NRC building a community of lifesavers

Staff and students at Northern Regional College's Newtownabbey campus took part in CPR awareness and training in honour of World Restart a Heart Day.
Staff and students at Northern Regional College's Newtownabbey campus took part in CPR awareness and training in honour of World Restart a Heart Day.

In support of World Restart a Heart Day on October 16, staff and students at Northern Regional College’s Newtownabbey campus underwent CPR training.

Training took place across all of the college’s six campuses last week to mark the day and to raise awareness.

CPR zones were set up on each campus and trained staff were on hand to explain the importance of CPR and demonstrate the technique.

Automated External Defibrillators (AED) are now installed in all college campuses and demonstrations were carried out on how and why they are used.

CPR (cardiopulmonary resuscitation) is an emergency life-saving technique carried out when someone stops breathing or their heart has stopped beating.

Each year, around 1,500 people in Northern Ireland suffer an out-of-hospital cardiac arrest (OHCA) where resuscitation is attempted, but sadly only one in 10 survives.

Kyle Leckey, health and safety coordinator at Northern Regional College, said bystander CPR and early defibrillation can increase survival rates of OHCA significantly, so it is important that people know what to do in an emergency situation.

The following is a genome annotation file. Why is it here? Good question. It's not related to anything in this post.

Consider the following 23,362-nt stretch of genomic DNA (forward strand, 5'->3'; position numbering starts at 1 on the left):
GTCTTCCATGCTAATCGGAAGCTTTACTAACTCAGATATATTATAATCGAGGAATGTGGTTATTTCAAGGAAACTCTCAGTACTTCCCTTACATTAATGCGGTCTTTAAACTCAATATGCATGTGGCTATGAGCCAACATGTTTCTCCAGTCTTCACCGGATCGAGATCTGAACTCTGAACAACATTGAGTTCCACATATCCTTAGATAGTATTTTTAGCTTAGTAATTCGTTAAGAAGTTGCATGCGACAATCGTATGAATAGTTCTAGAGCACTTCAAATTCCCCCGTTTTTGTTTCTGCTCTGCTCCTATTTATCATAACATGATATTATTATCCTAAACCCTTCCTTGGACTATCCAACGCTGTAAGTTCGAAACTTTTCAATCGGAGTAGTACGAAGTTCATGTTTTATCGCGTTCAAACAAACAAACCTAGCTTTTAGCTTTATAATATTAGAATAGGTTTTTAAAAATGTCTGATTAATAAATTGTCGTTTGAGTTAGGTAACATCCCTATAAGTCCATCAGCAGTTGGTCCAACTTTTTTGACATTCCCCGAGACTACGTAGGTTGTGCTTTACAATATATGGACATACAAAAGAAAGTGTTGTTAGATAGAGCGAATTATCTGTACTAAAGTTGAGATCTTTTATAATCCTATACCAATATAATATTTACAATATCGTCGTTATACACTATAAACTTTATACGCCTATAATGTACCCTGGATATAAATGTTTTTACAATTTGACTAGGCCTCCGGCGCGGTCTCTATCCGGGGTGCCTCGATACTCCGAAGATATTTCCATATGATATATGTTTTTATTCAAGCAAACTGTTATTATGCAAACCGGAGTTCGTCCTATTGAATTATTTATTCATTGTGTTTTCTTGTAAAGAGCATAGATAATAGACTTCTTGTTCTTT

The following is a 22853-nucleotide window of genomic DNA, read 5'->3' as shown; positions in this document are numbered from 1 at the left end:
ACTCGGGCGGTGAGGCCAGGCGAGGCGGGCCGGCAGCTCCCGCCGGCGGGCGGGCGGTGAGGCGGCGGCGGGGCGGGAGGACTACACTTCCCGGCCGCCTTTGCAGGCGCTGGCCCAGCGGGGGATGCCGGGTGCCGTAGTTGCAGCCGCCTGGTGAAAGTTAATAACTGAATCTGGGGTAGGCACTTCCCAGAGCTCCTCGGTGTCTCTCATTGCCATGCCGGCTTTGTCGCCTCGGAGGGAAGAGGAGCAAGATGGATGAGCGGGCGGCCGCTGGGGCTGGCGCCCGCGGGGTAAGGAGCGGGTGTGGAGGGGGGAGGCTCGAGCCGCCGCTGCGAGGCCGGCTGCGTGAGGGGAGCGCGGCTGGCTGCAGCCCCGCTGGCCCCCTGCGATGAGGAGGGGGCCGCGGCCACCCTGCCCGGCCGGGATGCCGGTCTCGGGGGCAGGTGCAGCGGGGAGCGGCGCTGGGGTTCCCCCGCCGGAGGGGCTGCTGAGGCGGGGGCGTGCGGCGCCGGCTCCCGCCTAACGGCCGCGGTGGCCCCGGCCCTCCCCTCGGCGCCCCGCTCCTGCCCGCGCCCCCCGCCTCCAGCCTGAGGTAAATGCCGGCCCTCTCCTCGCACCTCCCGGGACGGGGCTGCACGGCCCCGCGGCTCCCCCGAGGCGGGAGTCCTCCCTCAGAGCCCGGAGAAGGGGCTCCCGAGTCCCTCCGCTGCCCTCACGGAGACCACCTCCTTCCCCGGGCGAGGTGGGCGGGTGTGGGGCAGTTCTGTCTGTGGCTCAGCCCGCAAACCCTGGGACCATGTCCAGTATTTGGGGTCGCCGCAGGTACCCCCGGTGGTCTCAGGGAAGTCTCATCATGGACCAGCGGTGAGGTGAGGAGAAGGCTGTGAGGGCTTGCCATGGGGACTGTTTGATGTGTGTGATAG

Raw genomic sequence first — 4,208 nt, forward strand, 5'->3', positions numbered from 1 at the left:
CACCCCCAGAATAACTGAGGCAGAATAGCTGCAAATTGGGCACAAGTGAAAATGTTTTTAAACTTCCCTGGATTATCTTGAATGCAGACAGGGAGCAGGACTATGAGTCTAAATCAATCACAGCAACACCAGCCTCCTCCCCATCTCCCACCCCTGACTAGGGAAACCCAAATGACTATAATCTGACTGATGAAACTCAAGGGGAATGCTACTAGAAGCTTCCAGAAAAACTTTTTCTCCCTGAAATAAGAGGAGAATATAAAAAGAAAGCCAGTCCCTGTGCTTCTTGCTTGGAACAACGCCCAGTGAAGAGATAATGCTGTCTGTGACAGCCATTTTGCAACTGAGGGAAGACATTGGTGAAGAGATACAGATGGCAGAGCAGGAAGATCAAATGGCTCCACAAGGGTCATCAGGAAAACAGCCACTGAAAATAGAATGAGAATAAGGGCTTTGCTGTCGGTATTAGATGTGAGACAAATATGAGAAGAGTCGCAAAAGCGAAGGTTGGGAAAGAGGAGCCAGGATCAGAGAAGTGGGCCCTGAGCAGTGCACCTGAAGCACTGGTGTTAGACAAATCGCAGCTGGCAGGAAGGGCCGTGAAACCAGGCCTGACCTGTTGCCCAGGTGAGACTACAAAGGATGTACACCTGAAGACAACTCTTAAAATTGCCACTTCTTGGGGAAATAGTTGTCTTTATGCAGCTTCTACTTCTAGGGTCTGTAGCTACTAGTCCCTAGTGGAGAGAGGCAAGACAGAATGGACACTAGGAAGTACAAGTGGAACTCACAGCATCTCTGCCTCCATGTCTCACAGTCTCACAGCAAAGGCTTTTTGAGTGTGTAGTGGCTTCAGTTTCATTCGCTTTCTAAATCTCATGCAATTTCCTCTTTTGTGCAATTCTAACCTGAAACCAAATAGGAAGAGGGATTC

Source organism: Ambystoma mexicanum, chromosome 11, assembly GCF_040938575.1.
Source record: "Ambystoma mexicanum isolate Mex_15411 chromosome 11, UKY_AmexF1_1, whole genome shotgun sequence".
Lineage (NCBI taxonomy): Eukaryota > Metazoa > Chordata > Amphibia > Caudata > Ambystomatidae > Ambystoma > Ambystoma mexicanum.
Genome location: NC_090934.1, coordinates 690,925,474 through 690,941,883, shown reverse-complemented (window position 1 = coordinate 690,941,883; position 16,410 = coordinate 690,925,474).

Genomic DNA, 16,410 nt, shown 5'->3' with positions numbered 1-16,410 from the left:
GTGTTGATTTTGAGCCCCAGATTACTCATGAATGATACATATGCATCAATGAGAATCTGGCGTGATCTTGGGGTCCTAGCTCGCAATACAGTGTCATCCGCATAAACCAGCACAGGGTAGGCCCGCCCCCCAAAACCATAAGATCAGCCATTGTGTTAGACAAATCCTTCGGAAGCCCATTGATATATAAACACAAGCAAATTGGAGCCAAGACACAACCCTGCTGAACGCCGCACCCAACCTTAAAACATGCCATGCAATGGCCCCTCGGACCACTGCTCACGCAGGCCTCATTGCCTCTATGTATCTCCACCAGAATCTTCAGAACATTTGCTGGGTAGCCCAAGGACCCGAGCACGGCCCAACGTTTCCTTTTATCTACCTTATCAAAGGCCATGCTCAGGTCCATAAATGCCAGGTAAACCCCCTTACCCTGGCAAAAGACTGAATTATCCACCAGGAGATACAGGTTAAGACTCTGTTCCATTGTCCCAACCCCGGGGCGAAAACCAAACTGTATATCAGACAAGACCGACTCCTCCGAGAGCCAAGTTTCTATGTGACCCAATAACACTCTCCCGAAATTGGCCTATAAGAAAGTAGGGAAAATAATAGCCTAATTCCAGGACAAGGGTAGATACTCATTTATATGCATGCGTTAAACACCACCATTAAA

He explained that the low rates of bystander CPR are due to fear. Some people are afraid they may face legal action or make the sufferer’s case worse.

Kyle explained: “These awareness sessions are to help to break down the myths around CPR and using an AED. Over 80 per cent of OHCAs happen in a residential location so it is highly likely that it could be someone you know that may need your help.

“The college is committed to playing its part to help save lives by increasing awareness of the importance of bystander CPR and early defibrillation.

“People need to know what to do in an emergency situation because if CPR is given, the chance of survival is increased by two to three times. Defibrillation within three to five minutes of a person collapsing can increase survival rates by as much as 50 – 70 per cent.”

The health and safety coordinator said he was delighted with the success of the initiative which has seen over 500 staff and students attend the college’s CPR zones where trained staff explained the chain of survival to highlight the importance of CPR and early defibrillation.

Kyle continued: “We want to strengthen the chain of survival by raising awareness of CPR and give staff and students the confidence and practical experience so they can help in the event of an emergency OHCA.

“The chain of survival includes four key inter-related steps: early access, dial 999 immediately; early CPR; early defibrillation; and early advanced care (transfer to hospital).

“If these steps are delivered effectively and in sequence, survival rates from an OHCA are optimised but a chain is only as strong as its weakest link. This is why it is so important for as many people as possible to know what to do should they ever find themselves in an emergency situation.”